“I’m a real rebel with a cause.” – Nina Simone
December’s meetup is all about highlighting and empowering women in Rhode Island, specifically women of color. This month we will be convening at the Rhode Island School of Design Museum to learn about ways women are leading change in various fields, from inside the classroom to health issues in communities. Please join us on December 14th at the RISD museum to network, build, and bridge ideas on how to innovatively solve problems of inequities in institutions, organizations, and education.
Our speakers for the evening include:
Ngina Johnson is a Providence native and longtime educator. She spent her career as an Early Childhood Educator at some of the top progressive schools in Manhattan. She’s brought her progressive practices to places as far as Hong Kong and returns to RI in a new role as the teacher in residence for Toy Designer and Creator, Cas Holman. Rigamajig is the toy that encourages creative and critical thinking where children are inspired to collaborate and to put their big ideas into action. Yo learn more about the Rigamajig, please visit: https://kaboom.org/resources/rigamajig
Angie Ankoma is the new Executive Vice President, Director of Community Investment at United Way. Prior to her new role, she was the Co-Director of the Health Equity Institute and oversaw the implementation of RIDOH’s priorities on health equity and social and environmental determinants of health. While there, she was the Principal Investigator for two federally funded Office of Minority Health initiatives; the Princes to Kings Youth Mentorship Initiative and RI-Girls Empowerment and Mentorship Support.
Angie serves as Chair of the West Elmwood Housing Development Corporation (WEHDC) and is one of the founding members of WEHDC’s nationally recognized Sankofa Initiative.
Deidania Peña-DaRosa was born in Providence, RI. Her parents are Dominican. She attended Providence schools throughout her academic years. She received her Associates degree from C.C.R.I and her Bachelor’s degree from Rhode Island College in 2005. After RIC she wanted to pursue acting and then moved to NYC. While living in NYC, she went to auditions and also worked as a Substitute teacher. While living in NYC she read an article about Latino dropout. She began writing until she wrote a short one-act play “Between the hallway” that was later produced off broadway at the Puerto Rican traveling theatre and Teatro la Tea. After 4 years of living in NYC, she moved back to RI and worked as a Caseworker. During that time, she also had a lead role in a bilingual Independent film in Rhode Island called “La Guagua”. She received her Masters in Education from the University of Massachusetts in 2012. She has worked as a substitute teacher at the International charter school and Paul Cuffee school. She has worked in Providence as a Bilingual teacher and is currently a Dual language teacher.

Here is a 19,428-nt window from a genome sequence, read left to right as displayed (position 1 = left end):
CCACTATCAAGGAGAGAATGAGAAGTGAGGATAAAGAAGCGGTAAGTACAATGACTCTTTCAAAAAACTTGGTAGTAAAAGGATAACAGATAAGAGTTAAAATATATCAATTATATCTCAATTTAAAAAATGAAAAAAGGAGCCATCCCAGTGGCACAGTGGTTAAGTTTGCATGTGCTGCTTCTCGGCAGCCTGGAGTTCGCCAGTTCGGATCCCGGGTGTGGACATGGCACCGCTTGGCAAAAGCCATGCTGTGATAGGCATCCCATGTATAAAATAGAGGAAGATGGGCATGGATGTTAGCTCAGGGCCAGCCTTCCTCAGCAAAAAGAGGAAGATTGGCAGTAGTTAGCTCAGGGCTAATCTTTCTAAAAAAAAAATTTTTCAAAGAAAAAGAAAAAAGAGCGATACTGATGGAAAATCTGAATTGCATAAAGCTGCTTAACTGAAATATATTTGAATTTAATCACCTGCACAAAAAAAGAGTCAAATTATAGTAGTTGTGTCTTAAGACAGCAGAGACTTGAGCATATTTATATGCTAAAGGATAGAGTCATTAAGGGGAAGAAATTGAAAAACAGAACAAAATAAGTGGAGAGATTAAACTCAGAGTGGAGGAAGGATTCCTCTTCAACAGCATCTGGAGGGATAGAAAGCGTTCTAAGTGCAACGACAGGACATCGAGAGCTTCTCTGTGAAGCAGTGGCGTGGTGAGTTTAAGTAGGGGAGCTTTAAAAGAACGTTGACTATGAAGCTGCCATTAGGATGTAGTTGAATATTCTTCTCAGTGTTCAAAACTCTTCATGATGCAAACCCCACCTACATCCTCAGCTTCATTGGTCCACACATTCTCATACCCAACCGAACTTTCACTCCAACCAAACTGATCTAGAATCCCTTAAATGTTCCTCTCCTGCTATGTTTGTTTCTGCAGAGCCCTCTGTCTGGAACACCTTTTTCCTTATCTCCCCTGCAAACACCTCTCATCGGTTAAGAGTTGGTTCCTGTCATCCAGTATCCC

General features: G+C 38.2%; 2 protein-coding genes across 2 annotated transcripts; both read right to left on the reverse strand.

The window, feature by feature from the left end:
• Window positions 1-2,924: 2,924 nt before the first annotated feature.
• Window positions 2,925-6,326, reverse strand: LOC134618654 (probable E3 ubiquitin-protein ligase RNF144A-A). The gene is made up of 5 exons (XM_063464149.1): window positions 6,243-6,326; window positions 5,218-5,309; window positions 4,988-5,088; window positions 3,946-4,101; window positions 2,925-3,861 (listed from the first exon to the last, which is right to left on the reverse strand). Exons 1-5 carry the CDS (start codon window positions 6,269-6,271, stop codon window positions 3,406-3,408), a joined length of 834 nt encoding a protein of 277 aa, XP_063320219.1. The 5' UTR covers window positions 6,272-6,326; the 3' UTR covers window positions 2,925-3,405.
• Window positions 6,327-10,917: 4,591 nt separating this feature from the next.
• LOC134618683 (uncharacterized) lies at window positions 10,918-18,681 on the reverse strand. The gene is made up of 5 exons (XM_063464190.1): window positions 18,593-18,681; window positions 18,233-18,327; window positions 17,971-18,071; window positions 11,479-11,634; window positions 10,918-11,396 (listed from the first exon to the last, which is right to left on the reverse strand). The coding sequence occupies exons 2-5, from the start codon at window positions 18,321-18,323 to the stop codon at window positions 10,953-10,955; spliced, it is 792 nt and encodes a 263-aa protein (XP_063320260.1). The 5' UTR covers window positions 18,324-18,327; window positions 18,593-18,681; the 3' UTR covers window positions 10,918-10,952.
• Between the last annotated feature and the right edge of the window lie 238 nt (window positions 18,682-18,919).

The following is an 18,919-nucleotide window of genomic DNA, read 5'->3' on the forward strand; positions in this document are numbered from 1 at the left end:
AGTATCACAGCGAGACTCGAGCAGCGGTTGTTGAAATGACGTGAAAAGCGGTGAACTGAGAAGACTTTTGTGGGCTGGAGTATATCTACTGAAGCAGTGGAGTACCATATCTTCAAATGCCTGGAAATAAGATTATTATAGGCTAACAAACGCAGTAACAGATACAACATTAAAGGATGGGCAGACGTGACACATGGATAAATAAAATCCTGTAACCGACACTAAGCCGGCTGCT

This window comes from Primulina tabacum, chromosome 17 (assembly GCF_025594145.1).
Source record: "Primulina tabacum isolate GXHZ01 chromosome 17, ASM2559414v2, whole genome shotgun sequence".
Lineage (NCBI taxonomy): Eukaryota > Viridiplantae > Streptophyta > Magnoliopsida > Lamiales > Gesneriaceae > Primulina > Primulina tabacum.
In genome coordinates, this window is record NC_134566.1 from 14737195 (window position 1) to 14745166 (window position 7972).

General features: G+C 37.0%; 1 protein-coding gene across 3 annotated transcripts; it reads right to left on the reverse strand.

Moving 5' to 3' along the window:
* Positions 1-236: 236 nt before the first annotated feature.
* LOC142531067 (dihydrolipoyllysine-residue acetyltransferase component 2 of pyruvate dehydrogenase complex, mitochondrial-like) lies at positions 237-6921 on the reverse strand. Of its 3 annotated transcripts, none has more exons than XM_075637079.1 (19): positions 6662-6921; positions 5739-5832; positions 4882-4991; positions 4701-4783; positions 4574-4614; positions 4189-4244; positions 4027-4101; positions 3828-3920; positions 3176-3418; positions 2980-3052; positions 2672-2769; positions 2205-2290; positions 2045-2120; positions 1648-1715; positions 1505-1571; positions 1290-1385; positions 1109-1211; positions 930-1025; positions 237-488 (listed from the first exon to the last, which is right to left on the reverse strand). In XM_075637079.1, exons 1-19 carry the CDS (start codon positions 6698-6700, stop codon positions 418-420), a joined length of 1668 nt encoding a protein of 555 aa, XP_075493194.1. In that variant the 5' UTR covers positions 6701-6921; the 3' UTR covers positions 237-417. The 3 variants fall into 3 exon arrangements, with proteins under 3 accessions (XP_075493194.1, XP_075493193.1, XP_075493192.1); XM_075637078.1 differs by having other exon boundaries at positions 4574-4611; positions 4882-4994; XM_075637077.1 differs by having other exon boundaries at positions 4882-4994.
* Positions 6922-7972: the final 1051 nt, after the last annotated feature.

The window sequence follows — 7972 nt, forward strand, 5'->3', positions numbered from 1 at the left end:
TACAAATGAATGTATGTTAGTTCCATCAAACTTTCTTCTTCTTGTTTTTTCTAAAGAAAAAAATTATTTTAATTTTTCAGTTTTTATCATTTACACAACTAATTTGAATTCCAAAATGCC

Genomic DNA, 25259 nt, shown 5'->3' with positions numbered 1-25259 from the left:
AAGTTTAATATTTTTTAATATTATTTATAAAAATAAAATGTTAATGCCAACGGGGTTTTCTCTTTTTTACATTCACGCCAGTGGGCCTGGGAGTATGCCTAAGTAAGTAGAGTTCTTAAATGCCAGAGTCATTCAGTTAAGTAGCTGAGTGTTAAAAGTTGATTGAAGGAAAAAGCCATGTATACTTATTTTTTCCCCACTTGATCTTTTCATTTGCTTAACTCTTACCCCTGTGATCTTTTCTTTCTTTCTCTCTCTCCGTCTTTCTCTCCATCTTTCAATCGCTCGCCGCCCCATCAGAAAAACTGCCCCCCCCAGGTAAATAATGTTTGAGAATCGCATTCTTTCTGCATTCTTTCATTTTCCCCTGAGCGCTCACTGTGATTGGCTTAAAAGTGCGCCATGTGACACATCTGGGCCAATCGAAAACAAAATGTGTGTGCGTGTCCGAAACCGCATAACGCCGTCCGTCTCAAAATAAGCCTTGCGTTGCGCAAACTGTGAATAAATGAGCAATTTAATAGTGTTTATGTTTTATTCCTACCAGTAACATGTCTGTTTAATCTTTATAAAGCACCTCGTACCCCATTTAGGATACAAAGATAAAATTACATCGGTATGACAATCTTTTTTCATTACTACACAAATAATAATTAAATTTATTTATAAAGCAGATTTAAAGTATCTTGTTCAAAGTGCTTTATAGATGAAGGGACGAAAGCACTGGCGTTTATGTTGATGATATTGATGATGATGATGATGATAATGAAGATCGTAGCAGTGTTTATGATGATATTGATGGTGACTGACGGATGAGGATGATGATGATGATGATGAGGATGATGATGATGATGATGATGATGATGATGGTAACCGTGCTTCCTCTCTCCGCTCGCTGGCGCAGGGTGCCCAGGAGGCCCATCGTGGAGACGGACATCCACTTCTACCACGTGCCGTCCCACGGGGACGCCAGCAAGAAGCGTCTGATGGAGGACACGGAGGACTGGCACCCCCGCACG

Juanita Montes de Orca joined Generation Citizen in 2017 after teaching 8th grade Social Studies for five years. She taught GC classes for three years at Roger Williams Middle School, which was known for their strong GC projects, polished Civics Day presentations, and being the winningest school in the state. Juanita’s classes brought home awards every Civics Day, and in a single semester she earned both the coveted Class Change Maker and Teacher Change Maker awards. Juanita is highly versed and trained in project-based learning, culturally responsive teaching, activities-based learning, and question formulation techniques. Through Generation Citizen, her students founded a Student Council, met with district officials to discuss strategies for increasing teacher diversity, and testified to the Superintendent and School Board about closing the achievement gap between English Language Learners and their peers.
Mariani Lefas-Tetenes directs the School and Teacher Programs at the Museum where she works closely with K-12 students and teachers in Providence and throughout RI. To learn more about RISD and their educational program please visit: https://risdmuseum.org